When Writing, Spell Check Is Not a Friend

Sit down, Kids, your in four a shock. Some day yule consider this a favor, but write now it’s a cinch you wont think I’m you’re friend. Id rather not have too dew this, but all ways remember yew red it hear first and herd it form me: Spell Check is not you’re friend. Sure, wen you get that shiny, new computer or by that bells-and-whistles word-processing program, Spell Check comes along for the ride, but that don’t make it reliable.

Sadly, many authors of IPBs (independently-published books) seem to believe that Spell Check and its equally-evil sibling, Grammar Check, are ultimate authorities. When they spell and grammar check their manuscripts, if the checkers don’t find mistakes, then there must not be any. Compounding the problem is the writers’ willingness to accept without question the suggested corrections when Spell Check does “think” it found an error.

Correct spelling is not necessarily the equivalent of correct usage (see paragraph 1). For not-always-obvious reasons, many people do not get the concept of homonyms and homophones. They see they/they’re/their, its/it’s, your/you’re, and friar/frier/fryer as interchangeable options. Those who know the difference (us) find their poor usage choices irritating. Peruse social media sites on the internet and that irritation is apparent as commenters attack the validity of others’ arguments based on their homophonic illiteracy (“So let me get this straight. You think Hitler was a humanitarian but you can’t properly choose between ‘your’ and ‘you’re’?”). In addition to the problem with homophones is that fact that sometimes we just type in the wrong words—like when I typed “property choose” instead of “properly choose,” a mistake my spellchecker could not pick up.

More an acquaintance than a friend, Spell Check doesn’t know you and, although it’s a service provider, its services are limited—limited in ways that can make you look unprofessional and illiterate. Few successful authors are both.

Imagine … you rely on Spell Check and your “inner circle” provides back up proofreading. This misplacement of trust results in frustration for those unfortunate readers who trusted your mom’s five-star Amazon review and actually bought—and can’t bear to finish—your IPB. It also results in lost sales after a reviewer bitterly complains about the plethora of technical errors that make the book unreadable.  “Interesting concept, horribly presented” and “reads like a bad translation into English” are not positive reviews. In fact, they’re right up there with “Do yourself a favor, don’t buy this book.”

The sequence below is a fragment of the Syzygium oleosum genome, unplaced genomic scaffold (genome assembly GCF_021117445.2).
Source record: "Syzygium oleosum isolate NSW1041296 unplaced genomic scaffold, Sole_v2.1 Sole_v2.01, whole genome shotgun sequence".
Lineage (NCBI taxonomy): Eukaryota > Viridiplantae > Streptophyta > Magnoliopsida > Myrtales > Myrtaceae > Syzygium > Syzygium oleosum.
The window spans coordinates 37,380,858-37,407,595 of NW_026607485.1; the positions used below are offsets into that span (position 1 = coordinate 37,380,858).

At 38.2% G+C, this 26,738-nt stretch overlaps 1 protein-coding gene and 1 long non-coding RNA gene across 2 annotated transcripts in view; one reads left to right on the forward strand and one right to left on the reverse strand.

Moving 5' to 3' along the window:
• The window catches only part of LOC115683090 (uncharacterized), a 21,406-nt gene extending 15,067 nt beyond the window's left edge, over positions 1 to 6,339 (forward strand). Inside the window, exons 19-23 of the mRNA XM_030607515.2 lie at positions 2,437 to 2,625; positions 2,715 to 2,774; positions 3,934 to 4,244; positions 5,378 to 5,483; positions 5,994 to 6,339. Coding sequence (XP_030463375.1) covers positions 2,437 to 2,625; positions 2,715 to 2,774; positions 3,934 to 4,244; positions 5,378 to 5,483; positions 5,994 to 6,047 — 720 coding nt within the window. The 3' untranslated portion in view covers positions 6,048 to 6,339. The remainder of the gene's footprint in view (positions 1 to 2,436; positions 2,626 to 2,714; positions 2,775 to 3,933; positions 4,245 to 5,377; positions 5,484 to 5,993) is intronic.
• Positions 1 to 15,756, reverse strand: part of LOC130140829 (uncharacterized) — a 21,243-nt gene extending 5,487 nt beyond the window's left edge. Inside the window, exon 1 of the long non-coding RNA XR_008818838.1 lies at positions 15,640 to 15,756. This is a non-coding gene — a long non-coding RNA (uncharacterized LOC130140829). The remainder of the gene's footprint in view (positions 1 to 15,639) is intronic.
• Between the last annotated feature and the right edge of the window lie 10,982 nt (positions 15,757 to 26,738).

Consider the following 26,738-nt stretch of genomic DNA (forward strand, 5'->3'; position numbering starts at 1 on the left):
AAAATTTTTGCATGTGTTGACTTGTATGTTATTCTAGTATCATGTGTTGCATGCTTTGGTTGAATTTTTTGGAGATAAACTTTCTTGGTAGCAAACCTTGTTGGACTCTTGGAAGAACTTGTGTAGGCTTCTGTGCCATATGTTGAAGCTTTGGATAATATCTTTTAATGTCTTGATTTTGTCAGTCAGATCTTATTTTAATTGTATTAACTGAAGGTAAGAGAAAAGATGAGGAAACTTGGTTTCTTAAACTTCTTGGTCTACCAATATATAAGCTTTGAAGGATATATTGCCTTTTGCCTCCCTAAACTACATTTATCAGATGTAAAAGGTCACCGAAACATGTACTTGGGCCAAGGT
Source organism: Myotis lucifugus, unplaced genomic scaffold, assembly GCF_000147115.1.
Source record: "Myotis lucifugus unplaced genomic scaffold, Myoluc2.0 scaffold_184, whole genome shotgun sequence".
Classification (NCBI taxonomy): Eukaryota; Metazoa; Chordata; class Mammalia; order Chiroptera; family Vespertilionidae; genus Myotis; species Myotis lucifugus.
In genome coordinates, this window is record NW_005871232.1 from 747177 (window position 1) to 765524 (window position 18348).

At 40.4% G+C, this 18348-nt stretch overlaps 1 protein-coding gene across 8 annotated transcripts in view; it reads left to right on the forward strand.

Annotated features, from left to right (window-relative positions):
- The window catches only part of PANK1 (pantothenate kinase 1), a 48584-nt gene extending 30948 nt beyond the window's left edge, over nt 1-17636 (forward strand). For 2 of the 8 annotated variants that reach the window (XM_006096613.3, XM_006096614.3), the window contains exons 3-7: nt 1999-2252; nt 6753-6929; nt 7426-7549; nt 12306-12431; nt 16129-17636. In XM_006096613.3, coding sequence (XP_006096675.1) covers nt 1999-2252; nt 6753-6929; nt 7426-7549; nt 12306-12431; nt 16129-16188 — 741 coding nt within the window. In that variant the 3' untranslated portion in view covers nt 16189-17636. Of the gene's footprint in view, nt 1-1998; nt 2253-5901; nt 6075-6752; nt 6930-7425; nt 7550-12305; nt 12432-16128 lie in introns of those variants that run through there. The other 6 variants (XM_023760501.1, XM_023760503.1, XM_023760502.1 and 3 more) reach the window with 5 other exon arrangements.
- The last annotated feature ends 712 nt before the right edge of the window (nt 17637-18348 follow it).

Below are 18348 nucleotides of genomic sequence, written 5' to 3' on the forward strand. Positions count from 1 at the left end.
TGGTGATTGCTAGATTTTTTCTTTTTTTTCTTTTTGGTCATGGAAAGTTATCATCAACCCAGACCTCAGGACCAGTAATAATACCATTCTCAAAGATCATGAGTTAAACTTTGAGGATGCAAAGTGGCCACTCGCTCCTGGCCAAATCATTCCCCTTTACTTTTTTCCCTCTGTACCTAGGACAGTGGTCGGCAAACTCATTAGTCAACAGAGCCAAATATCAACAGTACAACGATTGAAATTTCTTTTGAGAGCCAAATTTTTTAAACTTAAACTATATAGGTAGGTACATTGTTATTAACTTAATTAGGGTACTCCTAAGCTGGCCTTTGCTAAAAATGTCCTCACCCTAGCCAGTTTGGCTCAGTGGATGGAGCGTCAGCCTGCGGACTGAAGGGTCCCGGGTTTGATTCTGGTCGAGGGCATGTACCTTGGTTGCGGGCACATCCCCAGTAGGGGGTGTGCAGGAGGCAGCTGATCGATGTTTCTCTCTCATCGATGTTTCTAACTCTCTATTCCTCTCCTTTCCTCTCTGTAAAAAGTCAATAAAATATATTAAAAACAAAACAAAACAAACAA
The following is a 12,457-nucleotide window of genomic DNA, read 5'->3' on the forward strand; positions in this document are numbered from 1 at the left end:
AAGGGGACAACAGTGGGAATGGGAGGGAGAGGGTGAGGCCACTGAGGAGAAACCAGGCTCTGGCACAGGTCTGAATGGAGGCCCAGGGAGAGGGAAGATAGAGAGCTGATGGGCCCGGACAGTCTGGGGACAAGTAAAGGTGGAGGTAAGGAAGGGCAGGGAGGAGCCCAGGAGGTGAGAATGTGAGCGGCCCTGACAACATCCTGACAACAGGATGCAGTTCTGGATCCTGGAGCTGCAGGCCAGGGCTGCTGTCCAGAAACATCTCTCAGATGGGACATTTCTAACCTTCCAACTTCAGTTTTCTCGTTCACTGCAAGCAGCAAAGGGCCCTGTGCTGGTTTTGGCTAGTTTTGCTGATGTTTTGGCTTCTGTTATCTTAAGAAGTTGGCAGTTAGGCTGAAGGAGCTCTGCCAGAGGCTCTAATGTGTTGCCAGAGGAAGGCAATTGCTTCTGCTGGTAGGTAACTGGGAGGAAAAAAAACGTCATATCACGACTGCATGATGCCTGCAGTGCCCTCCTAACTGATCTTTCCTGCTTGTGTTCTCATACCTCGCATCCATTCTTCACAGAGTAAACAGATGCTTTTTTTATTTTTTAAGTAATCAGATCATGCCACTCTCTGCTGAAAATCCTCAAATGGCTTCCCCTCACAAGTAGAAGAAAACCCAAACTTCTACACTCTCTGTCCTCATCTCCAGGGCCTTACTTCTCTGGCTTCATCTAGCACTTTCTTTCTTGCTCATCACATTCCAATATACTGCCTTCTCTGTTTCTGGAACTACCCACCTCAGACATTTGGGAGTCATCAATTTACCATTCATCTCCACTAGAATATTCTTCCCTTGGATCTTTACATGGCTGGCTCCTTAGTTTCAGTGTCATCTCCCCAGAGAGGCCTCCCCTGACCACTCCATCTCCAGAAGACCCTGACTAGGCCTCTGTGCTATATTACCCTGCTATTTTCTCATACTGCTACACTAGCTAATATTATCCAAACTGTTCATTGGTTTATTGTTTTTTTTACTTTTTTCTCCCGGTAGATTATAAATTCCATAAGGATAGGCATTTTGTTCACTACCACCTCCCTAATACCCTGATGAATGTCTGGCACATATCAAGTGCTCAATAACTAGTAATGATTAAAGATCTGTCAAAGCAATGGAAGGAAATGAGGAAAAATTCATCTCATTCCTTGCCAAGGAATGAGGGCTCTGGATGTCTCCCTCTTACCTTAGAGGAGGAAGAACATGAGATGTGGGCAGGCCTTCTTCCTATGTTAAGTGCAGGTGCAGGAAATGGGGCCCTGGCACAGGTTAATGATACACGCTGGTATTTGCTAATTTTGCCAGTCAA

Should writers forgo the use of spell-check features included with word-processing programs? Absolutely not, if for no other reason than doing the copy editor and proofreaders a favor. Use the spell checker, correct the errors that you recognize as typos, and research other alleged errors (experience with grammar checking indicates that it misidentifies more problems than it helps solve), making appropriate corrections. That’s step number one.

Subsequent steps involve human input, starting with you proofreading. Don’t read the manuscript, parse it by reading the words and their relationship to each other. Once you are satisfied that the document is as error-free as you can possibly make it, turn it over to your proofreaders, copy editors, and editors. Whether you are paying for these services or rely on a collection of willing friends and family members, outside opinions are essential. Review their suggestions, make appropriate revisions, and then spell check one more time. Finished? Not really. You’ve got to read it again, paying particular attention to edited passages.

Will all this work insure the production of a technically-perfect manuscript? No. Even the best editors and proofreaders miss an occasional error. That notwithstanding, you will not receive a brutal review because of a few typographical errors (many reviewers establish a tolerance for “acceptable” numbers of typos; mine was six, but current standards induced me to raise it to twelve. In reality, no typos are acceptable.). You may even receive high praise—“beautifully edited.”

By the way, the opening paragraph was as difficult to write as it is to read.

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